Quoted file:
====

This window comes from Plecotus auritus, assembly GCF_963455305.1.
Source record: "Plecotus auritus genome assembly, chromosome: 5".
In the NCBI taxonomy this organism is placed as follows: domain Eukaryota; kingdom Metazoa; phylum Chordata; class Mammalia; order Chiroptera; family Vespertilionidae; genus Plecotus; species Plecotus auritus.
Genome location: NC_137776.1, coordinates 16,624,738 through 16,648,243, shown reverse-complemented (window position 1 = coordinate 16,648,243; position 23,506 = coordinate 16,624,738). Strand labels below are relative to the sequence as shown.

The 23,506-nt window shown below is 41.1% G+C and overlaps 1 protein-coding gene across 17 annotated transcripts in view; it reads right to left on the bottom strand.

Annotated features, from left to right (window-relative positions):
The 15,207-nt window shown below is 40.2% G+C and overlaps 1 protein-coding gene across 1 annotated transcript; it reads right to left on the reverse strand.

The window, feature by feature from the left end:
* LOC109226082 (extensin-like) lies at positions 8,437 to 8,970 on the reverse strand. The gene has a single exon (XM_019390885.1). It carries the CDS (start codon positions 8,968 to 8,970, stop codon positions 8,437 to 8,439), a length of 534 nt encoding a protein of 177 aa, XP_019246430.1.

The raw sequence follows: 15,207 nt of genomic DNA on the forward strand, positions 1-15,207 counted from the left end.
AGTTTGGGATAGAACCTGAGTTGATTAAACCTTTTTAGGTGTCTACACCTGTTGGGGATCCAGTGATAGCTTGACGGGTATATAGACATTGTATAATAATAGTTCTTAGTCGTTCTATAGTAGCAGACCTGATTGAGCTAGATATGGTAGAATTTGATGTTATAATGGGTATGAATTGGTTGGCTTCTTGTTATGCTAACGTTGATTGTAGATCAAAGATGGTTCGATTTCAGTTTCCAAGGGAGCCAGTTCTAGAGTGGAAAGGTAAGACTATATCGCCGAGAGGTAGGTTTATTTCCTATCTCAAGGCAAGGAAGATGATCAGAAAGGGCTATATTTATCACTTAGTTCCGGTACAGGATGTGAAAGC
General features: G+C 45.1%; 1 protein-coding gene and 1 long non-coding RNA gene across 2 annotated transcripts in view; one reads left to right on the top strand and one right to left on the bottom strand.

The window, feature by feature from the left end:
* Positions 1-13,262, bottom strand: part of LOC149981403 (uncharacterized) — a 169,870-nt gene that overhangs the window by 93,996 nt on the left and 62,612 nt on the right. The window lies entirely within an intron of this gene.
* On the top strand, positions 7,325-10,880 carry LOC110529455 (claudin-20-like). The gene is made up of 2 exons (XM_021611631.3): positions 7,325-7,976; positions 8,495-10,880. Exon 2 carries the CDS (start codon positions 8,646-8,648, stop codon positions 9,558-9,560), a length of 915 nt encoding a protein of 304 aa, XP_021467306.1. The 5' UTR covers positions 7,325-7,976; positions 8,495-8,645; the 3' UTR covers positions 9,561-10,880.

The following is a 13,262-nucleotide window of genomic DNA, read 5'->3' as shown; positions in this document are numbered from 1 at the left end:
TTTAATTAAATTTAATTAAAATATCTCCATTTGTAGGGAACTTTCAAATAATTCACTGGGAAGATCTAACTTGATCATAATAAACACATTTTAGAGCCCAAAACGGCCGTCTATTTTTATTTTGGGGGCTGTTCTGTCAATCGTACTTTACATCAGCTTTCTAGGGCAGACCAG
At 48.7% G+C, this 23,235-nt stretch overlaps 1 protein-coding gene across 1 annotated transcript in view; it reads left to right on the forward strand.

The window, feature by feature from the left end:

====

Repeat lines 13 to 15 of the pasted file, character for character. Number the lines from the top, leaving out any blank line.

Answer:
The window, feature by feature from the left end:
* Positions 1-13,262, bottom strand: part of LOC149981403 (uncharacterized) — a 169,870-nt gene that overhangs the window by 93,996 nt on the left and 62,612 nt on the right. The window lies entirely within an intron of this gene.
* On the top strand, positions 7,325-10,880 carry LOC110529455 (claudin-20-like). The gene is made up of 2 exons (XM_021611631.3): positions 7,325-7,976; positions 8,495-10,880. Exon 2 carries the CDS (start codon positions 8,646-8,648, stop codon positions 9,558-9,560), a length of 915 nt encoding a protein of 304 aa, XP_021467306.1. The 5' UTR covers positions 7,325-7,976; positions 8,495-8,645; the 3' UTR covers positions 9,561-10,880.